Granny's Programming Pearls
"inside of every large program is a small program struggling to get out"
JavaRanch.com/granny.jsp
  • Post Reply Bookmark Topic Watch Topic
  • New Topic
programming forums Java Mobile Certification Databases Caching Books Engineering Micro Controllers OS Languages Paradigms IDEs Build Tools Frameworks Application Servers Open Source This Site Careers Other all forums
this forum made possible by our volunteer staff, including ...
Marshals:
  • Campbell Ritchie
  • Liutauras Vilda
  • Junilu Lacar
  • Jeanne Boyarsky
  • Bear Bibeault
Sheriffs:
  • Knute Snortum
  • Tim Cooke
  • Devaka Cooray
Saloon Keepers:
  • Ron McLeod
  • Stephan van Hulst
  • Tim Moores
  • Tim Holloway
  • Carey Brown
Bartenders:
  • Piet Souris
  • Frits Walraven
  • Ganesh Patekar

Are unbounded wildcards same as using the formal type parameter (T)?

 
Ranch Hand
Posts: 62
2
  • Mark post as helpful
  • send pies
  • Quote
  • Report post to moderator
Hi guys. I continue studying generics from OCP study guide of Jeanne and Scott and I'd like to share with you a question about a definition of Unbounded wildcards.

In page 119 there's a code to explain that an unbounded wildcard allows to receive any type of object.

They say:
What we really need is a List of whatever. That's what List<?> is. The following code does what we expect:



So what I see is that there is no difference between this unbounded wildard (?) and the common use of generics. And here one similar example:



So i would like to see your opinion cause maybe there is something that i'm not having in mind.

Thanks!
 
Master Rancher
Posts: 260
12
IntelliJ IDE Spring Java
  • Mark post as helpful
  • send pies
  • Quote
  • Report post to moderator
I don't think that in this case there is any difference between both. I would prefer with <T> because it looks cleaner, but that is personal preference.

One huge caveat: I am absolutely not an expert on generics.  But i'm sure that others will share their opinion as well.
 
Marshal
Posts: 65814
250
  • Likes 1
  • Mark post as helpful
  • send pies
  • Quote
  • Report post to moderator
The two are different, but you happened to choose an example using only features showing no difference.
Because the first example declares a List<?> which is a List of Unknown type, it is not possible to add any objects to it (I think you can only add null), and anything coming out of it can only be regarded as type Object. In the second example, you are declaring the method as being generic, but you are not doing anything specific to the T. All you're doing is calling its String#valueOf() on each reference, and there is no need for any particular reference type.
I think you ought to be writing...but again you have chosen something which only uses features of the Object class, so you won't notice any difference.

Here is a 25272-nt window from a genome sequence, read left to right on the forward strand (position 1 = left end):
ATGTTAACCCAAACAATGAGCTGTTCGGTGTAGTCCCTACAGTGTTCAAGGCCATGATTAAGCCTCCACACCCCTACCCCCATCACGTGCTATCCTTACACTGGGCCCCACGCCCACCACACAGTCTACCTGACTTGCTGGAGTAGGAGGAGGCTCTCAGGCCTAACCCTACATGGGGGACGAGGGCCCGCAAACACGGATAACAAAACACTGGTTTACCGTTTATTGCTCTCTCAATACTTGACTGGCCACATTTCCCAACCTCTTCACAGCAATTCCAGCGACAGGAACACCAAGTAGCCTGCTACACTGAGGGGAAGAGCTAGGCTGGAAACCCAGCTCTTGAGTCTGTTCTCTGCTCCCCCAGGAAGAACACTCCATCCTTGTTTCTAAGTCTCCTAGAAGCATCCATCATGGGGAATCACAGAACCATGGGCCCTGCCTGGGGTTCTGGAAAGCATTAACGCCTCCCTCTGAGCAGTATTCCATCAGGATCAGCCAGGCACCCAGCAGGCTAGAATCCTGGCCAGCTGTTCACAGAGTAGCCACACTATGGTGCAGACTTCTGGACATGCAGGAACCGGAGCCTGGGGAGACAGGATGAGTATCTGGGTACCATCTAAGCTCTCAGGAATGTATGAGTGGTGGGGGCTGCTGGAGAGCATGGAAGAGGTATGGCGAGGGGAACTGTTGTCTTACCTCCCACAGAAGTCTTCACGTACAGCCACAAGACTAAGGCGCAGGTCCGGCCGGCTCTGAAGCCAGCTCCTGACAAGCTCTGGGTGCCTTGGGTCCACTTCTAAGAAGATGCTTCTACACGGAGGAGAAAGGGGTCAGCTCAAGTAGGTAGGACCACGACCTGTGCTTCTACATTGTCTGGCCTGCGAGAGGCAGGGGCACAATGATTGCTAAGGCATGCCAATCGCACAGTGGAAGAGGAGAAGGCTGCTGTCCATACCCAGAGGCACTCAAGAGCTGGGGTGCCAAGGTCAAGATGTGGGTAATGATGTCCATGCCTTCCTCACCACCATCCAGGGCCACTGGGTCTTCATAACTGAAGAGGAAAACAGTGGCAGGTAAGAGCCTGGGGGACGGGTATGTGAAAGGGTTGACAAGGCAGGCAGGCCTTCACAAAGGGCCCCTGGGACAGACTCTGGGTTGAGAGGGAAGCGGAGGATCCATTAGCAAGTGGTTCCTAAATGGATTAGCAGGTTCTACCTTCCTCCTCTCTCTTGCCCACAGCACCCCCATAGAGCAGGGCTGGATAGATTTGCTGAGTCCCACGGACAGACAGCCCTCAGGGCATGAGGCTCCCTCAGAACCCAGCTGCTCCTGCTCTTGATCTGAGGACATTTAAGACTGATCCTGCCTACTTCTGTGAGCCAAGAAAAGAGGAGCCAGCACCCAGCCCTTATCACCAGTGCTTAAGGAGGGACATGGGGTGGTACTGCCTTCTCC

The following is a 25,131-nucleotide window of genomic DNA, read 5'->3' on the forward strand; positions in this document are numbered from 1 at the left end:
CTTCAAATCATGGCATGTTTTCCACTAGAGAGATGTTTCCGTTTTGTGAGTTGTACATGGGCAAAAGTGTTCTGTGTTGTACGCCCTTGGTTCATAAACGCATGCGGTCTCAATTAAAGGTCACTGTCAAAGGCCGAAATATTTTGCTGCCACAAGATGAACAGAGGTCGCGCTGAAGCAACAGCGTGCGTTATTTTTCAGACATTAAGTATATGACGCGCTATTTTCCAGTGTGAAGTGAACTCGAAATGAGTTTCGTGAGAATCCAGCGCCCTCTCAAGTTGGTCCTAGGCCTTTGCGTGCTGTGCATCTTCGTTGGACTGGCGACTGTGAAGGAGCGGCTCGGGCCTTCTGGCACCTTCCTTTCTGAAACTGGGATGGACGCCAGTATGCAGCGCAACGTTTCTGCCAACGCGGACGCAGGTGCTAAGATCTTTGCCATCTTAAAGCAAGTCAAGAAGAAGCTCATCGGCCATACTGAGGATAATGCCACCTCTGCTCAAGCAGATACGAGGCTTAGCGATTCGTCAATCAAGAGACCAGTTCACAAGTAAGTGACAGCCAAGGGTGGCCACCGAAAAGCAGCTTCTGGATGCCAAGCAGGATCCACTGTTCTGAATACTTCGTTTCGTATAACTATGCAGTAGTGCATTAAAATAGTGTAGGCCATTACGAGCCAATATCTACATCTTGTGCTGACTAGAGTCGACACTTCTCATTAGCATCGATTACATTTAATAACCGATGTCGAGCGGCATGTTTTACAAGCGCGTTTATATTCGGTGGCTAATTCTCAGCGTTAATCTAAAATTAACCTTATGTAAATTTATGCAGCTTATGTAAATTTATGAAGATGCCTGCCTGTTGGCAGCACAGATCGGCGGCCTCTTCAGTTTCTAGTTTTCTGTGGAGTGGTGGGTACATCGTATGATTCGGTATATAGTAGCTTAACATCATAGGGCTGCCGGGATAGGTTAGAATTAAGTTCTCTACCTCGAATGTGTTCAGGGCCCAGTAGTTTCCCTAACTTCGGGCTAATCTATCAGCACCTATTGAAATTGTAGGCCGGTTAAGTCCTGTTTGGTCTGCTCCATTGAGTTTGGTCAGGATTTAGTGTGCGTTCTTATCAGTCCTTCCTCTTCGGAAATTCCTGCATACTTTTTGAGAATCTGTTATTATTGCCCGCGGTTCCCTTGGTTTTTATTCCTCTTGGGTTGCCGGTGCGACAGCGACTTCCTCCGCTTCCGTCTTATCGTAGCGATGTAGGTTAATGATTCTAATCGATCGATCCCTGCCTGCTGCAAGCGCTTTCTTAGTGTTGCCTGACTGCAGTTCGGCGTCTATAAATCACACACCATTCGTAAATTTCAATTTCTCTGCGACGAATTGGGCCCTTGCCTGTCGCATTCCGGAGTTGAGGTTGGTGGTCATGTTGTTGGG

Pablo Napoli
Ranch Hand
Posts: 62
2
  • Mark post as helpful
  • send pies
  • Quote
  • Report post to moderator
Thanks both guys but the Ritchie's post was the crux of the matter for me when

it says: List<?> which is a List of Unknown type, it is not possible to add any objects to it

That was very clarifier for me because it was something that I wasn't understood at all.
 
Brecht Geeraerts
Master Rancher
Posts: 260
12
IntelliJ IDE Spring Java
  • Likes 1
  • Mark post as helpful
  • send pies
  • Quote
  • Report post to moderator
that is why the book says they are "logically immutable". It took me a while to figure out what that meant.
Screenshot-2019-09-29-at-21.36.08.png
[Thumbnail for Screenshot-2019-09-29-at-21.36.08.png]
 
Brecht Geeraerts
Master Rancher
Posts: 260
12
IntelliJ IDE Spring Java
  • Mark post as helpful
  • send pies
  • Quote
  • Report post to moderator
Maybe this thread from a few weeks ago can be of interest to you?
 
Pablo Napoli
Ranch Hand
Posts: 62
2
  • Mark post as helpful
  • send pies
  • Quote
  • Report post to moderator
Thanks Brechts that's the same as I'm pointing out now. I think the matter comes down to wildcards are useful to be used as input parameters so that they can receive an object of some type. Since the following statement works but makes no sense: List<?> list = new ArrayList<Integer>(). And why does it make no sense? Because we cannot add anything to the list. But the code bellow (inspired on the OCP study guide) is different because we can pass to the method any List that uses any of the implementations of Number. And if we had had "public void total(List<Number> list){" instead of line 4 it wasn't gonna compile because List<Integer> cannot be converted to List<Number>.



This is my own conclusion based on all the information that you guys gave me so correct me please if I'm wrong.
 
Saloon Keeper
Posts: 10669
228
  • Mark post as helpful
  • send pies
  • Quote
  • Report post to moderator
You can use a newly declared type parameter any time you would have used a wildcard. But why would you declare a parameter if you're not going to use it? Besides, if your method takes more than one parameter with a wildcard, you would have to declare a new type parameter for each one of them.

In this example, the type parameters T and U are unused. We don't return a generic type that uses T or U, nor do the firstList or secondList's type parameters relate to each other. That means we can leave the type parameters away and use wildcards instead. I think this is much tidier:

Wildcards also allow you to use the same variable to hold generic types with different type arguments. For instance, if you need to keep track of which of two lists is the smaller and which is the larger, you can do the following:

This would not have been possible if you couldn't use wildcards to declare smallList and largeList.
 
It is sorta covered in the JavaRanch Style Guide.
  • Post Reply Bookmark Topic Watch Topic
  • New Topic
Boost this thread!